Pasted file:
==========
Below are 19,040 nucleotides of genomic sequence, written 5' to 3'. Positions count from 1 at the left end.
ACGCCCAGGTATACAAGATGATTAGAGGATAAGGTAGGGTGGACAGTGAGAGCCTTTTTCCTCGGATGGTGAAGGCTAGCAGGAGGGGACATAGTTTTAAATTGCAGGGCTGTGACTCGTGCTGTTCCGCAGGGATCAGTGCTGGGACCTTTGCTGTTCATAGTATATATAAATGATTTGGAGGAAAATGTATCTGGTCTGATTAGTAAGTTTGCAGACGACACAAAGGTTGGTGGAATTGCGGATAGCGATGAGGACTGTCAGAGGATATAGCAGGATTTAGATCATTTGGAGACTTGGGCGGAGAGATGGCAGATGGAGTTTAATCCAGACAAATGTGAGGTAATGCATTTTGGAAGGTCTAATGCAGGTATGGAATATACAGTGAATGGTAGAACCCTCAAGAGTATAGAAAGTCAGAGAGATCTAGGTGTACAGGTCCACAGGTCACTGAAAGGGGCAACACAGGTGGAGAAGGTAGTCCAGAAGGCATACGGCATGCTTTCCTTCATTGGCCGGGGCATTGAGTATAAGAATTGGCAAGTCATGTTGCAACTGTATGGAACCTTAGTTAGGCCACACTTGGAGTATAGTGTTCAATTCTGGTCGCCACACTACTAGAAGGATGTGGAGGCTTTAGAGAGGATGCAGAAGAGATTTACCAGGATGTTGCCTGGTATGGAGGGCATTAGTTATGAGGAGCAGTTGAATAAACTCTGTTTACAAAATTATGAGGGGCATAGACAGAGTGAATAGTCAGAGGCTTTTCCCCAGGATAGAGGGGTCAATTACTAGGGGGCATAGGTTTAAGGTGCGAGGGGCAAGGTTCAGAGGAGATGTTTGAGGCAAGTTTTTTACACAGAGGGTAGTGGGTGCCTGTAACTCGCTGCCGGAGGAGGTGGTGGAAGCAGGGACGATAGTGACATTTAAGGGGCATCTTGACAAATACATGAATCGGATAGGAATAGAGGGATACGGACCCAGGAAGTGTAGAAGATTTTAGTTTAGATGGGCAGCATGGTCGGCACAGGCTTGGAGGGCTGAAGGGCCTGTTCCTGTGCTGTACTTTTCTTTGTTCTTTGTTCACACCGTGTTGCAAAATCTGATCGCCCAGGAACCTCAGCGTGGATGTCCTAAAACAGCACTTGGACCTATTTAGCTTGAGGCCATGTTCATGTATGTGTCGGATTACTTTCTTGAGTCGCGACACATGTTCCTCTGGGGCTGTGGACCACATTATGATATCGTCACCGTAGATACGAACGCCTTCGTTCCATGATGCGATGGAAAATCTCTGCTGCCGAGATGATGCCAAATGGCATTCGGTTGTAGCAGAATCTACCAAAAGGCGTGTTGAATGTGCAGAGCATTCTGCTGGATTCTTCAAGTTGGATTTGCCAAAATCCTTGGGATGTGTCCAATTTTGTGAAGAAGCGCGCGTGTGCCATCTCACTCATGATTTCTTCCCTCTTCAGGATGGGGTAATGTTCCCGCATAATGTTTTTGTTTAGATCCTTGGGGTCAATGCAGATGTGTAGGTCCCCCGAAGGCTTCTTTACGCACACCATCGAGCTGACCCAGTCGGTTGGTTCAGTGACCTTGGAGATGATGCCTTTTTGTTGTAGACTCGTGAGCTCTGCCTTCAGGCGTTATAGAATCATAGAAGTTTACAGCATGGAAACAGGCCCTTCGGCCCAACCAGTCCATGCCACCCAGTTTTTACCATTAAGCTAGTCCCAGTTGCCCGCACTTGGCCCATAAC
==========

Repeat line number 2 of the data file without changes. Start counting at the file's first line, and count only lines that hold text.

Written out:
ACGCCCAGGTATACAAGATGATTAGAGGATAAGGTAGGGTGGACAGTGAGAGCCTTTTTCCTCGGATGGTGAAGGCTAGCAGGAGGGGACATAGTTTTAAATTGCAGGGCTGTGACTCGTGCTGTTCCGCAGGGATCAGTGCTGGGACCTTTGCTGTTCATAGTATATATAAATGATTTGGAGGAAAATGTATCTGGTCTGATTAGTAAGTTTGCAGACGACACAAAGGTTGGTGGAATTGCGGATAGCGATGAGGACTGTCAGAGGATATAGCAGGATTTAGATCATTTGGAGACTTGGGCGGAGAGATGGCAGATGGAGTTTAATCCAGACAAATGTGAGGTAATGCATTTTGGAAGGTCTAATGCAGGTATGGAATATACAGTGAATGGTAGAACCCTCAAGAGTATAGAAAGTCAGAGAGATCTAGGTGTACAGGTCCACAGGTCACTGAAAGGGGCAACACAGGTGGAGAAGGTAGTCCAGAAGGCATACGGCATGCTTTCCTTCATTGGCCGGGGCATTGAGTATAAGAATTGGCAAGTCATGTTGCAACTGTATGGAACCTTAGTTAGGCCACACTTGGAGTATAGTGTTCAATTCTGGTCGCCACACTACTAGAAGGATGTGGAGGCTTTAGAGAGGATGCAGAAGAGATTTACCAGGATGTTGCCTGGTATGGAGGGCATTAGTTATGAGGAGCAGTTGAATAAACTCTGTTTACAAAATTATGAGGGGCATAGACAGAGTGAATAGTCAGAGGCTTTTCCCCAGGATAGAGGGGTCAATTACTAGGGGGCATAGGTTTAAGGTGCGAGGGGCAAGGTTCAGAGGAGATGTTTGAGGCAAGTTTTTTACACAGAGGGTAGTGGGTGCCTGTAACTCGCTGCCGGAGGAGGTGGTGGAAGCAGGGACGATAGTGACATTTAAGGGGCATCTTGACAAATACATGAATCGGATAGGAATAGAGGGATACGGACCCAGGAAGTGTAGAAGATTTTAGTTTAGATGGGCAGCATGGTCGGCACAGGCTTGGAGGGCTGAAGGGCCTGTTCCTGTGCTGTACTTTTCTTTGTTCTTTGTTCACACCGTGTTGCAAAATCTGATCGCCCAGGAACCTCAGCGTGGATGTCCTAAAACAGCACTTGGACCTATTTAGCTTGAGGCCATGTTCATGTATGTGTCGGATTACTTTCTTGAGTCGCGACACATGTTCCTCTGGGGCTGTGGACCACATTATGATATCGTCACCGTAGATACGAACGCCTTCGTTCCATGATGCGATGGAAAATCTCTGCTGCCGAGATGATGCCAAATGGCATTCGGTTGTAGCAGAATCTACCAAAAGGCGTGTTGAATGTGCAGAGCATTCTGCTGGATTCTTCAAGTTGGATTTGCCAAAATCCTTGGGATGTGTCCAATTTTGTGAAGAAGCGCGCGTGTGCCATCTCACTCATGATTTCTTCCCTCTTCAGGATGGGGTAATGTTCCCGCATAATGTTTTTGTTTAGATCCTTGGGGTCAATGCAGATGTGTAGGTCCCCCGAAGGCTTCTTTACGCACACCATCGAGCTGACCCAGTCGGTTGGTTCAGTGACCTTGGAGATGATGCCTTTTTGTTGTAGACTCGTGAGCTCTGCCTTCAGGCGTTATAGAATCATAGAAGTTTACAGCATGGAAACAGGCCCTTCGGCCCAACCAGTCCATGCCACCCAGTTTTTACCATTAAGCTAGTCCCAGTTGCCCGCACTTGGCCCATAAC